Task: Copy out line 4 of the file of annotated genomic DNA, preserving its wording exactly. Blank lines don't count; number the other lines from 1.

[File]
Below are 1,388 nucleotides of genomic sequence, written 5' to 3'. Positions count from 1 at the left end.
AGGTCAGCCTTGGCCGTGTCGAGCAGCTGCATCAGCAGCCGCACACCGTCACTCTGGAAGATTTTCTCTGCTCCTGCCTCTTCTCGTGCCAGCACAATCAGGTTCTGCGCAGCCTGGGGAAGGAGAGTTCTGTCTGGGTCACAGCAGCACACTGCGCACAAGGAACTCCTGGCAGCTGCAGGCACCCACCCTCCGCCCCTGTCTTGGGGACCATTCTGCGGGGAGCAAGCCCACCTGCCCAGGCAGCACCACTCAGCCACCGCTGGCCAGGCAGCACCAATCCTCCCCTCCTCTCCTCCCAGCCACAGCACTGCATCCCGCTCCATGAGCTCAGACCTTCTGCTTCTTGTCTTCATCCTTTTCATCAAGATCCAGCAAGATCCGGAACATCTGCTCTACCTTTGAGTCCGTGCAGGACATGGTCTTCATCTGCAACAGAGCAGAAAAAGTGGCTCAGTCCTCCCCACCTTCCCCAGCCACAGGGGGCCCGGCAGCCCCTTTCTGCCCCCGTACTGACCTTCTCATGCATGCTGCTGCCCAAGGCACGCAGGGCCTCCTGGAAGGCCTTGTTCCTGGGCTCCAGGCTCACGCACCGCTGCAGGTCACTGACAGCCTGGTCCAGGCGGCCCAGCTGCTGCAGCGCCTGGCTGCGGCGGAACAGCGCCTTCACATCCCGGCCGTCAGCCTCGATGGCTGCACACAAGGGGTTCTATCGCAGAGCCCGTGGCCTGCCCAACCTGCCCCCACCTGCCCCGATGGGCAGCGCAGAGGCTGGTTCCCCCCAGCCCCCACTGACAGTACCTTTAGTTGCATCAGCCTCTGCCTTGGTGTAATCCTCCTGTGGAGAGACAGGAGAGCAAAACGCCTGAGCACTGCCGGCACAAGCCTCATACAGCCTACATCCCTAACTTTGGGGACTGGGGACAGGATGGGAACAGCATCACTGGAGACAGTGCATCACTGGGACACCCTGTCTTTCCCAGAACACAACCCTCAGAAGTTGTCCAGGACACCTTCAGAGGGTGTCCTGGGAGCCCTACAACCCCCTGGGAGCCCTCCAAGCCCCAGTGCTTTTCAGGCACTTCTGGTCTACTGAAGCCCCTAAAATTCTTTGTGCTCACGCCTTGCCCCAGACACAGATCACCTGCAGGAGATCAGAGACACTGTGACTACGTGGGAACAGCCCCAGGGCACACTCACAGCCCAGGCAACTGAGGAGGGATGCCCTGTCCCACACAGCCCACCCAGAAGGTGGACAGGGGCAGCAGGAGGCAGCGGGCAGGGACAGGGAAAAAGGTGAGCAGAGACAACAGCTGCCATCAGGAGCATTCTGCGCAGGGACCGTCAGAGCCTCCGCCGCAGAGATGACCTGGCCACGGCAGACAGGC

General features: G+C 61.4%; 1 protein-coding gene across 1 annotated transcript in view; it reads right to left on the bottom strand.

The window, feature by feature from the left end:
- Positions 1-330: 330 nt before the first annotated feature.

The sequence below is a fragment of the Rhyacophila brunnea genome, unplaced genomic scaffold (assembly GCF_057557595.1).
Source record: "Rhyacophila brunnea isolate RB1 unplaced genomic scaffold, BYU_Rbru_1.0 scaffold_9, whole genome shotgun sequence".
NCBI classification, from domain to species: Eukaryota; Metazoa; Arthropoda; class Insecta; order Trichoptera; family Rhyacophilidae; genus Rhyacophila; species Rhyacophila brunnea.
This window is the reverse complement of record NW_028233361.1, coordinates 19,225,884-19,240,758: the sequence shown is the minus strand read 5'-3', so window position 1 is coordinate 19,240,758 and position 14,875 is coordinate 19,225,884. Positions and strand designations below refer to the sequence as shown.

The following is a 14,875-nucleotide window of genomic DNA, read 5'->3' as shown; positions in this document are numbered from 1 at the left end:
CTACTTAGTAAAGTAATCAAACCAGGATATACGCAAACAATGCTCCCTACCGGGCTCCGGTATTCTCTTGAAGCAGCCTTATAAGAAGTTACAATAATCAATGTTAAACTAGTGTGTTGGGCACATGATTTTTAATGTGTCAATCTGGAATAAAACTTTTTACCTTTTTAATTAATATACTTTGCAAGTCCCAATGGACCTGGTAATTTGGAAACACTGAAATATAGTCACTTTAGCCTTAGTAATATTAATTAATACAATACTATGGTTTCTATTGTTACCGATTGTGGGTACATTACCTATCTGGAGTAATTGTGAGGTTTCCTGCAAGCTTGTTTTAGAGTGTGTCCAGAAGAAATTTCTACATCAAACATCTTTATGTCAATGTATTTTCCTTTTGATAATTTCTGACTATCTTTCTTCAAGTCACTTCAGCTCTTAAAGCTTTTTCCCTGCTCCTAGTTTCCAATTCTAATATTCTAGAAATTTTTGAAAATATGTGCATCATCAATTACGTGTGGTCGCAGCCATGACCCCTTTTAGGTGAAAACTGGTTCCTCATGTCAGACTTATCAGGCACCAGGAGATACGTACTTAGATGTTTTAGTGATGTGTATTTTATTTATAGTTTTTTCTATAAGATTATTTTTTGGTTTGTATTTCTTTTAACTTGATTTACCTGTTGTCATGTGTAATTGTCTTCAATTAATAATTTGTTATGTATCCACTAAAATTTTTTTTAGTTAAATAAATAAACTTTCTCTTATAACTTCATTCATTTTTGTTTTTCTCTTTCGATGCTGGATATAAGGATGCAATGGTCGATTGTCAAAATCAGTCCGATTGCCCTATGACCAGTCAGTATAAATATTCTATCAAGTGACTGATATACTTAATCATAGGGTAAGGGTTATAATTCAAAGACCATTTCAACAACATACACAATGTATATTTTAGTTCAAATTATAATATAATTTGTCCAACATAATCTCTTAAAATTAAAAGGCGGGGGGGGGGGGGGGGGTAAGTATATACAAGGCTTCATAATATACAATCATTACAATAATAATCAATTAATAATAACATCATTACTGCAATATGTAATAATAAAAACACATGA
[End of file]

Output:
The window, feature by feature from the left end: